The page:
#3. It Gets Sin (and therefore salvation) Wrong.
The Shack makes light of sin when Papa states, “I don’t need to punish people for sin. Sin is its own punishment, devouring you from the inside. It’s not my purpose to punish it; it’s my joy to cure it.”
This contradicts Scripture’s constant warnings against the wrath of God. This wrath isn’t passive, but active. God doesn’t just sit back and leave us to our own sad choice, but He will eternally inflict sinners with punishment for their cosmic treason (Mt. 13:42; 25:41; Lk. 12:5; Jn. 3:36; Rom. 2:5; 2 Cor. 5:10; Col. 3:6; Heb. 10:26-27; Jam. 3:6; Jude 1:7; Rev. 20:11-15). Certainly it is an act of judgment when God hands someone over to their own devices, and the results are always tragic. But The Shack takes this idea too far by suggesting that no future judgment will be required outside of sin’s natural consequences within this world.
If that were true, then there wasn’t a whole lot riding on Christ’s death. If an eternity of divine punishment was not at stake, then Jesus was not actually our “propitiation” (Rom. 3:25; 1 Jn. 4:10), He did not give His life “as a ransom” (Mk. 10:45), and He did not need to be “pierced for our transgressions” (Isa. 53:5). If wrath and judgment are non-existent, Christ’s bloody death at Calvary doesn’t do much of anything. When you downplay sin, you downplay the Savior.
Once again, in an attempt to soften the blow and administer comfort, The Shack actually removes the very foundation of hope we so desperately need. If God doesn’t punish sinners, then no one needed to be punished in our place. If no one needed to be punished in our place, then Christ’s death was for nothing. And if Christ’s death was for nothing, then the entire foundation of our faith falls apart. By trying to highlight God’s love, The Shack actually eradicates its greatest triumph.
#4. It Gets Scripture Wrong.
At one point the book observes, “In seminary [Mack] had been taught that God had completely stopped any overt communication with moderns, preferring to have them only listen to and follow sacred Scripture, properly interpreted, of course. God’s voice had been reduced to paper, and even that paper had to be moderated and deciphered by the proper authorities and intellects…Nobody wanted God in a box, just in a book.”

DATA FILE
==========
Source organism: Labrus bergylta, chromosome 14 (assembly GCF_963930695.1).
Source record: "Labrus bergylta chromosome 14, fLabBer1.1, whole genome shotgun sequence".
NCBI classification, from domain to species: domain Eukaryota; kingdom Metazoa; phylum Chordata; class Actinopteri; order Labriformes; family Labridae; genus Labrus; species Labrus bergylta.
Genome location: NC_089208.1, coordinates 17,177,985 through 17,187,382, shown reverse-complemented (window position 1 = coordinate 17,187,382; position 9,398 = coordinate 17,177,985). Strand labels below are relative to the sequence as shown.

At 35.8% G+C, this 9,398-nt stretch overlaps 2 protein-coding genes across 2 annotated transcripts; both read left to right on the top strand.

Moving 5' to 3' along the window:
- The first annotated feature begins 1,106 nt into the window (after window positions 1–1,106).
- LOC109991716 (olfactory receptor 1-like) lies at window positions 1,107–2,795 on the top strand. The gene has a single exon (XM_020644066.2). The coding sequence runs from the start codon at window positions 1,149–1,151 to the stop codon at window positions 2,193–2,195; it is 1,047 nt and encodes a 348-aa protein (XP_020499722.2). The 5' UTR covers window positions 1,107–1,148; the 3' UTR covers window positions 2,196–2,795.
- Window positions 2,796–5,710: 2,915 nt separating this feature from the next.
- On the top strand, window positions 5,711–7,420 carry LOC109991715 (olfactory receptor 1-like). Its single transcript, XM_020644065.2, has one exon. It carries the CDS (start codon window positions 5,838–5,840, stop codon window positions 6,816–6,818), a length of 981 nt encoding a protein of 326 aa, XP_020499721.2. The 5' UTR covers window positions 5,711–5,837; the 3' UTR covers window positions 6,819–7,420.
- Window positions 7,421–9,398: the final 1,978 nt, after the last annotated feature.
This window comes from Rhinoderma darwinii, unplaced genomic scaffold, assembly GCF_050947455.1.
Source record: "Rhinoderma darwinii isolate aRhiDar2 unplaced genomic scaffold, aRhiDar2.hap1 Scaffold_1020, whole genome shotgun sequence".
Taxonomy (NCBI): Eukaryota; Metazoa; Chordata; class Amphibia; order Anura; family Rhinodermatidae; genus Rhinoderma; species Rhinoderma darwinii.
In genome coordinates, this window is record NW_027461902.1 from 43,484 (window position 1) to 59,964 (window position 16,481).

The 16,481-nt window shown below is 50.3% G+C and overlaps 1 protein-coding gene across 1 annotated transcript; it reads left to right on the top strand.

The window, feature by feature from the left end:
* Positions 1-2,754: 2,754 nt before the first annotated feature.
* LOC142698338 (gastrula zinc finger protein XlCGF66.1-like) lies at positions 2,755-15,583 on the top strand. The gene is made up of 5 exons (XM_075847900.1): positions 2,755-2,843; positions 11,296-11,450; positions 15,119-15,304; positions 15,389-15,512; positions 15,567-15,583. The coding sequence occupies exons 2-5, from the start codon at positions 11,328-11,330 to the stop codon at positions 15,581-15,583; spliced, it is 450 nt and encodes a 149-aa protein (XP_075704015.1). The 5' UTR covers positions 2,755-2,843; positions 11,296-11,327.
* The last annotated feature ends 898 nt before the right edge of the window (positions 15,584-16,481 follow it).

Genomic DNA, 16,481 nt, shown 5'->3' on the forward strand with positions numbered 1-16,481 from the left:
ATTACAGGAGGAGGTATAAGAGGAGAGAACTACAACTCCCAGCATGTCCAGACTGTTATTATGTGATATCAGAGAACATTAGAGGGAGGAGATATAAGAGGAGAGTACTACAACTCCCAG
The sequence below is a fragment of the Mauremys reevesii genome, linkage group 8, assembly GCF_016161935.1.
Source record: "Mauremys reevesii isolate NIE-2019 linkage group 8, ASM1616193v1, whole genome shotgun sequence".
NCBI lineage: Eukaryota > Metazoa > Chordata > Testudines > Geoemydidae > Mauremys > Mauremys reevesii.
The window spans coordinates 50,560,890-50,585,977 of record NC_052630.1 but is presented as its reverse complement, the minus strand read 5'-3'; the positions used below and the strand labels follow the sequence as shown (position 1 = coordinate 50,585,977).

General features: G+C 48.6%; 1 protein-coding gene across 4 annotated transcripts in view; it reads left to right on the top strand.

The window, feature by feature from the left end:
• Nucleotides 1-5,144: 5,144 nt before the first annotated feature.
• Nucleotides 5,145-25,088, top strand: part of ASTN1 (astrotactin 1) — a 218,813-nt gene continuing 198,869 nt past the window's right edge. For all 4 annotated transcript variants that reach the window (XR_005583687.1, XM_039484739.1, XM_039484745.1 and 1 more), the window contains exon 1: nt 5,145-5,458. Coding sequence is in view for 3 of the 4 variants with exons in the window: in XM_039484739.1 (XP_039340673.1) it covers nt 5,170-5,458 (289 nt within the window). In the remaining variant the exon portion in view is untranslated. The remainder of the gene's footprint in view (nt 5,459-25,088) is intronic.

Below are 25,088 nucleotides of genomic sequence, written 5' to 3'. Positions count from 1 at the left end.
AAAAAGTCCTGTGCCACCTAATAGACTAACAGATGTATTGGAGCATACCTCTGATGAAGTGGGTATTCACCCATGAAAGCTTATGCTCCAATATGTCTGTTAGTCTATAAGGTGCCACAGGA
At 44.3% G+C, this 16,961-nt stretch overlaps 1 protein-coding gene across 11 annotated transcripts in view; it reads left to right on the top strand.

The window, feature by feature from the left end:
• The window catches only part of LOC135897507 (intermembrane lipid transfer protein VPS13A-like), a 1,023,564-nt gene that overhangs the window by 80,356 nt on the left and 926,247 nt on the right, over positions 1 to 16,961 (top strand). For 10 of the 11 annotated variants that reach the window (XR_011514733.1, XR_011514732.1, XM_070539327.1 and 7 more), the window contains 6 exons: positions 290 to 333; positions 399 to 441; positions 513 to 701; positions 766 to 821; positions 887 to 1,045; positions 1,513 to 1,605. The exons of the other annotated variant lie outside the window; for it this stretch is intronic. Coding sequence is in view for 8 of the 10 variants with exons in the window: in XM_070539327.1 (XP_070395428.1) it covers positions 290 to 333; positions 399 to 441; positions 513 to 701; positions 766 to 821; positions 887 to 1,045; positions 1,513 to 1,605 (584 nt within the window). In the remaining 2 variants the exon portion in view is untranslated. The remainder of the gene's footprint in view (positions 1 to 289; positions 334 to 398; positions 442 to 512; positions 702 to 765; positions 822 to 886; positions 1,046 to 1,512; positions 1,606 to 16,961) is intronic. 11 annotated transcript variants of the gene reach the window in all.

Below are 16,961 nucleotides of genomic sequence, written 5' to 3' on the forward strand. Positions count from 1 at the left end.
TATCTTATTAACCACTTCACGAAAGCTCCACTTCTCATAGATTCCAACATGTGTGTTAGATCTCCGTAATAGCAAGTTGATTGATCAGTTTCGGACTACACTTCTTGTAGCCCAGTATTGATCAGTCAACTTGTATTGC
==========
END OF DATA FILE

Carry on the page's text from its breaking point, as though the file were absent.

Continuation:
The Shack assumes that deriving our understanding of God chiefly from Scripture is a bad thing. It limits Him. Puts Him in a box. Instead, our knowledge of Him should come through personal, subjective experiences and the Bible should be read through the filter of those experiences rather than vice versa. Throughout the book, God makes remarks that catch Mack by surprise precisely because they contradict many traditional biblical teachings. The point is that God works in unconventional ways that defy our religious limitations, specifically the limitations of a dry, impersonal Bible.
That’s a tragic view of God’s word. In direct contrast, Scripture describes itself as “living and active”, sharper than a sword and piercing to the deepest parts of a man (Heb. 4:12). Every jot and tittle is the breath of God, beneficial for all areas of life (2 Tim. 3:16-17). It never fails to accomplish God’s grand purpose (Isa. 55:10-11). It’s eternally enduring (Mt. 24:35). It indwells us (Col. 3:16). It’s more delightful than riches (Ps. 119:14), it’s a wellspring of wonder (Ps. 119:19), it gives life to the soul (Ps. 119:28), and it’s sweeter than honey (Ps. 119:103). The Bible is presented as a vibrant, dynamic channel of intimacy with God. It’s spoken about as though it were a living, engaging, relational being. If we want to encounter God, we encounter Him through the power of His revealed Word. He’s in every line of every page.
By trying to take God out of the objective, theological box of Scripture, The Shack puts Him in the foggy box of subjectivism. Instead of the clarity we’re given in Scripture, God is actually reduced to an imprecise mystery that we can only discover through an esoteric encounter. In an attempt to free God, The Shack binds Him. In attempt to bring Him closer, The Shack makes Him more distant than ever.
I’m not interested in ripping apart The Shack’s author, readers, or viewers. It’s a heartfelt attempt to deal with the question we all wrestle with at some point: how do you reconcile the reality of evil with the goodness of God? Many people who appreciate the story (including the author himself) have been bruised by this fallen world and they desperately seek answers. I have no desire to insult or ridicule them.
But I am concerned with making sure we get the right answer to that question, and from the right source. We must redirect our opinions and sentiments to be in line with what God has revealed about Himself. When we do, we find that the triune God in all His sovereign, wonderful, terrifying, transcendent holiness is far better than any softened-down version we can create for a novel. The Shack may warm our hearts, but a God-honoring story must do more than that—it must fill our hearts with truth. Comfort is only valuable when it’s rooted in truth, and the truth of God’s word is better than any emotionally-charged tale we can concoct.